In a recent correspondence article published in the journal Nature Medicine, researchers in the United Kingdom (UK) emphasized the significance of public and patient involvement (PPI) in scientific studies on long coronavirus disease (COVID).
Correspondence: Patient and public involvement within epidemiological studies of long COVID in the UK. Image Credit: p.ill.i / Shutterstock
In 2021, researchers from nine epidemiological studies funded in the UK collectively made the National Long COVID Research Working Group to share their study findings and methodological advancements.
Apart from devising ways to collaborate across studies, the bigger goal of establishing this group was understanding the epidemiology of long COVID. For example, patients experience persistent symptoms after recovering from acute severe acute respiratory syndrome coronavirus 2 (SARS-CoV-2) infection.
Since then, coronavirus disease 2019 (COVID-19) patients and support groups working among the public have contributed substantively to seven of these studies. They created participant involvement groups specific to the research work.
This involvement showed the willingness of people to contribute to scientific research, but, more importantly, it presented unique opportunities and challenges for the patient and public involvement (PPI).
The success story of PPI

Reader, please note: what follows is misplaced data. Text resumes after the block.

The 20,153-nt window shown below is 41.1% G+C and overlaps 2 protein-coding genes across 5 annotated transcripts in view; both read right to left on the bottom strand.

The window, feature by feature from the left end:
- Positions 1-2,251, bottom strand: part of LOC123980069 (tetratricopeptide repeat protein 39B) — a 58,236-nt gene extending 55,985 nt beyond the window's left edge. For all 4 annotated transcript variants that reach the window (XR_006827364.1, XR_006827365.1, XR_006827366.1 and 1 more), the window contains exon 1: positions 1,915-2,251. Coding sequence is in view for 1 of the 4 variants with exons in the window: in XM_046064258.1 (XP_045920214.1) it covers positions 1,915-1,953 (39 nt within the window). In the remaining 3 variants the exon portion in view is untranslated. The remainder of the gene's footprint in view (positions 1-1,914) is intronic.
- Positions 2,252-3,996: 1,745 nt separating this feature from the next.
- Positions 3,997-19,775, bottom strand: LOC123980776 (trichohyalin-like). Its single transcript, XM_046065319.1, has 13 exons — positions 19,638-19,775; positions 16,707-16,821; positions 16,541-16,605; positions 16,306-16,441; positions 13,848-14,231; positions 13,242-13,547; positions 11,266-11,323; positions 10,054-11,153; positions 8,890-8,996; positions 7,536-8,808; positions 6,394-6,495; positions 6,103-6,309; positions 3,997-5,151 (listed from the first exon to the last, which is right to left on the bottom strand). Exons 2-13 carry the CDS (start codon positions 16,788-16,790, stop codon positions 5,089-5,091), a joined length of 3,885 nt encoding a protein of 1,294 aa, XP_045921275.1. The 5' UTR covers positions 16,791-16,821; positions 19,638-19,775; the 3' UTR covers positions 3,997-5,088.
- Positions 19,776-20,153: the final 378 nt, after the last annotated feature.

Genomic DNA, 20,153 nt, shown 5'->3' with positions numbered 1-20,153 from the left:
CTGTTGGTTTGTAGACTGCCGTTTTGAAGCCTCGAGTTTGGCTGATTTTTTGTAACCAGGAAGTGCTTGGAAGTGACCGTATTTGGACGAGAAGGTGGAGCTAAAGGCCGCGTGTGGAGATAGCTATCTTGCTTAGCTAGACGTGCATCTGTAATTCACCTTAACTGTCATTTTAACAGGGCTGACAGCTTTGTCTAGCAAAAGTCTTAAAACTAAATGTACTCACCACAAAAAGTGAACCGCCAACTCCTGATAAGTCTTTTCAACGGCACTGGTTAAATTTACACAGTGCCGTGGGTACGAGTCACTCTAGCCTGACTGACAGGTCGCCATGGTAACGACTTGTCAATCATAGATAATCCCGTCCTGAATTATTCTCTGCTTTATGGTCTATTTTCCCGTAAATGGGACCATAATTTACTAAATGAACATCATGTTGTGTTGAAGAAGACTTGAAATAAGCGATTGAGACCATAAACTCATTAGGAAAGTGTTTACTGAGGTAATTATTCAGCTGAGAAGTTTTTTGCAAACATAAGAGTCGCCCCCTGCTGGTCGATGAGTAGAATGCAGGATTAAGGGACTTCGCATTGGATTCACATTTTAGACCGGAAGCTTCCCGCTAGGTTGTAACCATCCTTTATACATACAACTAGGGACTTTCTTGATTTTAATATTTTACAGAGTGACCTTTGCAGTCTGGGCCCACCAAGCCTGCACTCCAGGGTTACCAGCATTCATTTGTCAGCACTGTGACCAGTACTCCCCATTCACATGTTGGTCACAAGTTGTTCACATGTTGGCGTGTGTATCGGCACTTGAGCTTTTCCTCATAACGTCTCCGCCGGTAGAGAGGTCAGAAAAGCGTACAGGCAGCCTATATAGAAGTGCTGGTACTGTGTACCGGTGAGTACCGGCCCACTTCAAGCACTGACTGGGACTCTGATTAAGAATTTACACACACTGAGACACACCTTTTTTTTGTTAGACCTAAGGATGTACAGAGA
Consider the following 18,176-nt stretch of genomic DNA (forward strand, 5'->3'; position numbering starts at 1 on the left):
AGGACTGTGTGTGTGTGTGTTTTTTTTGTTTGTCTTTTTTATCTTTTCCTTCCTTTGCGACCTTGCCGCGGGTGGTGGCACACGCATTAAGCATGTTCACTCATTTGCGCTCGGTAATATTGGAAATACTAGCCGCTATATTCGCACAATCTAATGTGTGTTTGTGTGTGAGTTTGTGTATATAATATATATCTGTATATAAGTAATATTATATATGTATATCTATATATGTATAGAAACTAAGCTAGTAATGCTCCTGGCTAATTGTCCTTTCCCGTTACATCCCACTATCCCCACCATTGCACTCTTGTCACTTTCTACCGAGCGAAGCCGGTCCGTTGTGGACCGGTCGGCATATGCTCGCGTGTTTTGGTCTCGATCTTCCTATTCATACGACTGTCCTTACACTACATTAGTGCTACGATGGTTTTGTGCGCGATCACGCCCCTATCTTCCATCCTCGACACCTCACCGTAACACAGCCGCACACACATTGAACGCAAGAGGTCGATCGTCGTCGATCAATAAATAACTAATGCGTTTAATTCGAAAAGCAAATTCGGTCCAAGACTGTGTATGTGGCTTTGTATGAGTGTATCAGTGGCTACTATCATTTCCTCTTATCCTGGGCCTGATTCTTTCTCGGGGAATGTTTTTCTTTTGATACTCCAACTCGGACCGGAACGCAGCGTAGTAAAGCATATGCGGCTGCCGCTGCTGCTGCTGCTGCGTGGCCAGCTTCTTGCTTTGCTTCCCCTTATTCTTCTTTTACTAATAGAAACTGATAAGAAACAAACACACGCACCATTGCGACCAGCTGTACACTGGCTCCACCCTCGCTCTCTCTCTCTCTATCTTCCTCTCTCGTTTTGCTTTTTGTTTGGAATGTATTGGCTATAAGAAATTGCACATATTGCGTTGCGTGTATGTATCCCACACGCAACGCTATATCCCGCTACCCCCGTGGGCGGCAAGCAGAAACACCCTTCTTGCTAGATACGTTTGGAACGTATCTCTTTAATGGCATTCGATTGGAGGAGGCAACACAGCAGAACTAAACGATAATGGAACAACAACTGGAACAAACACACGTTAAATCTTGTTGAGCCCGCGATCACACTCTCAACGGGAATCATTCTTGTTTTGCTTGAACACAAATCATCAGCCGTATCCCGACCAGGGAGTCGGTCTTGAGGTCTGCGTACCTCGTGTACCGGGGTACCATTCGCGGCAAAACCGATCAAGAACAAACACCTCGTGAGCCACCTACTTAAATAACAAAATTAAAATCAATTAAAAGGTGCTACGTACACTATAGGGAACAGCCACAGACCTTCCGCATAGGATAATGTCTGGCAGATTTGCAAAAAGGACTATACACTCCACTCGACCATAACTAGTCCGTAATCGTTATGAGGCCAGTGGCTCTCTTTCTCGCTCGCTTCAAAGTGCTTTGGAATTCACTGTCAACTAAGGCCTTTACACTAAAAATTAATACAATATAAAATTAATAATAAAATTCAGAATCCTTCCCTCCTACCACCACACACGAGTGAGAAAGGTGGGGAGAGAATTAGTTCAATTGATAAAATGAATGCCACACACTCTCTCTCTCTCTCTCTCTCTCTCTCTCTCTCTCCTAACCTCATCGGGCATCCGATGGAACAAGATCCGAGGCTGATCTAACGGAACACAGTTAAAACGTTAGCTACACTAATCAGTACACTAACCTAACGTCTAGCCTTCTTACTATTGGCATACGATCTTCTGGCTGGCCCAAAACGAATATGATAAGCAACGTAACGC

The therapies for long COVID (TLC) in non-hospitalized individuals is a study that remarkably depicted the success of PPI. The patient partners of this study identified the need to develop the Symptom Burden Questionnaire for Long COVID (SBQ-LC), which has received a license >90 times across 50 nations. Notably, long COVID patients actively participated in the content generation for the SBQ-LC.
More importantly, patient partners coproduced another study to evaluate the practicality and acceptability of delivering community-level non-pharmacological interventions (NPIs), which could be self-managed or remotely managed.
The support groups shared their experiences and assisted with public engagement by recruiting participants for studies, publicizing studies, distributing questionnaires, and distributing results. In a nutshell, they offered invaluable support to people with long COVID. However, the studies mentioned above had significant limitations. They lacked participation from a diverse population. Often all their participants had comparable age, ethnicity, education, and profession.
As an exception, the CONVALESCENCE long COVID study recruited most participants from differing communities and contained questions on diversity and equality in its PPI recruitment materials. The PPI team also provided extensive training to all participants so that they felt qualified to contribute to scientific studies, even in advanced domains, e.g., quantitative data interpretation.
During the COVID-19 pandemic, studies such as 'children & young people with Long Covid' (CLoCk) demonstrated how digital communication technology could help overcome the logistical challenges of working with public participants amid strict social distancing measures.